Build an RS232 PIC Programmer

What's my Motivation?

I already have a universal device programmer that can program PIC chips. I bought it from JDR Microdevices years ago and it still works fine. The trouble is the programmer has an ISA bus card and these days you can't buy a motherboard with ISA slots. I do have an old PC that I can use- but its a royal P.I.T.A to have the development environment on one system and the programmer on another. Looking out on the web there a plethora of commercial offerings and circuits for the the programming of PIC devices. I chose to implement the JDM programmer, so called because these are the initials of the guy who came up with the design.

This circuit is unusual because it uses the signals of the RS232 port to provide all the voltage waveforms necessary for programming the 16C8X, 16F8X, 12CXX and 12F8X range of PIC devices. Doing this in a generic fashion requires a certain amount of jiggery pokery with zener diodes and charge pump circuits. The good news is that the end result won't burden you with yet another wall-wart to plug into your powerstrip.

Circuit Design

This circuit is the same as that presented by Colin Mitchell at Talking Electronics. He in turn has largely copied the JDM design- but has added some LEDs to allow the observation of key activities within the programmer. I have changed some mechanical aspects. ie- I have added a DE-9 to the board so that I don't have to mess with non-standard serial cables.

The schematic file for the ExpressPCB schematic capture program can be downloaded here

PCB Layout and Fabrication

ExpressPCB provides free schematic capture and PCB layout tools that are suitable for doing small circuit designs. After you have your PCB design complete, you send it to them using the internet. For around $60 you can have three mini-boards (3.75"x2.5") delivered to your doorstep. These are double sided with thru-hole plating. You can of course expose and etch your own boards at home, but the ExpressPCB service is very convenient and the quality is excellent.

This circuit is relatively small, and the miniboard size leaves a lot of room to spare. The normal layout of an 18-pin DIL IC has been expanded to accomodate the larger footprint and bigger hole size of an 18-pin ZIF socket. An in circuit programming socket has been added to facilitate the programming of chips that are soldered onto another board. Most of the basic layout is driven by personal ergonomic desires- such as they are.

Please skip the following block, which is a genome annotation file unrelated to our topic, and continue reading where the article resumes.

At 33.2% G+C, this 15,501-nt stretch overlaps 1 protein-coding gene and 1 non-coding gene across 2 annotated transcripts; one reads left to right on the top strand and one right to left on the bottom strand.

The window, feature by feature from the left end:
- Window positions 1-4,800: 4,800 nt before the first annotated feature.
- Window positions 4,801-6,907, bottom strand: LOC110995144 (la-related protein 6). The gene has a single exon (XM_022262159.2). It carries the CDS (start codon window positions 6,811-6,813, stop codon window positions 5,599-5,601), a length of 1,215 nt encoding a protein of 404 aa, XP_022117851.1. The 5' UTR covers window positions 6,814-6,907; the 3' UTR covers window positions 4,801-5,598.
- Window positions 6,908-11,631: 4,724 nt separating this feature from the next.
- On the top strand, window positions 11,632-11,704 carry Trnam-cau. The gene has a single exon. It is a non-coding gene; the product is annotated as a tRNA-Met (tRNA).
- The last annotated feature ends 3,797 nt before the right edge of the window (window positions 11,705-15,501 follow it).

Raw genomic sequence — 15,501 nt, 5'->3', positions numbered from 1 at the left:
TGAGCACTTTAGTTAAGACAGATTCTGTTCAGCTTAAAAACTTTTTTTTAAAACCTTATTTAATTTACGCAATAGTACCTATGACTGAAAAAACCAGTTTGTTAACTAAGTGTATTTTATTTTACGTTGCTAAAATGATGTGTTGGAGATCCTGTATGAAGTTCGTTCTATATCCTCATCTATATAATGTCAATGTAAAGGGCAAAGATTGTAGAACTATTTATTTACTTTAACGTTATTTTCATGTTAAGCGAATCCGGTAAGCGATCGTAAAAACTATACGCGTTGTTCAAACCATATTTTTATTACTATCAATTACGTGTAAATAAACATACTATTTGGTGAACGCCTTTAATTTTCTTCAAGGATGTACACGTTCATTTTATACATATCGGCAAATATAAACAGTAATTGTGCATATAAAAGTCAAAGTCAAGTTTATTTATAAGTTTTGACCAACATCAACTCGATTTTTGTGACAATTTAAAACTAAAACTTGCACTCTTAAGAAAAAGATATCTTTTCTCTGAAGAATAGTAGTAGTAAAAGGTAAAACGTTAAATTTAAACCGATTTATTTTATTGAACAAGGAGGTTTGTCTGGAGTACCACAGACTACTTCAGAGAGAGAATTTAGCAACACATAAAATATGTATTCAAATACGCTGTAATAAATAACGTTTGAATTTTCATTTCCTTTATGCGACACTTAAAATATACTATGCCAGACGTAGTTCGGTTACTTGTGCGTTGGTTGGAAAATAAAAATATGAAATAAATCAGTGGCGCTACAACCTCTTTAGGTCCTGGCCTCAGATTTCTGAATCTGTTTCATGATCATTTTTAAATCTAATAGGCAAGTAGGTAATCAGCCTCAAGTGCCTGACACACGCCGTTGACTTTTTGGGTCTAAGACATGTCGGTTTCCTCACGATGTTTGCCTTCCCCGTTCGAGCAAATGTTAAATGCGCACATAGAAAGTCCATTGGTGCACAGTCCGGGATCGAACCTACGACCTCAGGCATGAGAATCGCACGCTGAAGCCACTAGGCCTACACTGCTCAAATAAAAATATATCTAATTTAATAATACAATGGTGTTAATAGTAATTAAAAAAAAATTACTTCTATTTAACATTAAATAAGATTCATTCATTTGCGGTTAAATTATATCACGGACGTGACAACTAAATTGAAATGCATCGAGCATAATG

The PCB layout file for the ExpressPCB PCB layout program can be downloaded here

And a few days after we submit the design the boards show up. There are actually three boards in the "mini-board" service but by the time this picture was taken I had already soldered one up.


Construction is very straightforward. The board has plenty of space and the soldering is all of a non-challenging thru-hole variety. The board has been designed with enough space for an 18pin ZIF socket, and that's what I have installed on this board. There was enough space to add some handy nomenclature about how to place non 18-pin devices.


Here's the good news: if you build a popular design you will find software support already exists. You can of course delve into serial port and PIC programming if you so wish, but for the time being I use the freeware IC-Prog application. This supports programmers of the JDM type and supports a good range of Microchip devices.

Using the PIC programmer is very simple.
  1. Plug in the programmer.
  2. Insert a chip into the ZIF socket.
  3. Configure IC-Prog with correct programmer type and serial port.
  4. Erase the chip (if required).
  5. Load the chip data as produced by the assembler.
  6. Set the chip configuration (OSC,WDT, etc.)
  7. Program and verify the chip.


Here are some handy links for building and using the RS232 PIC programmer.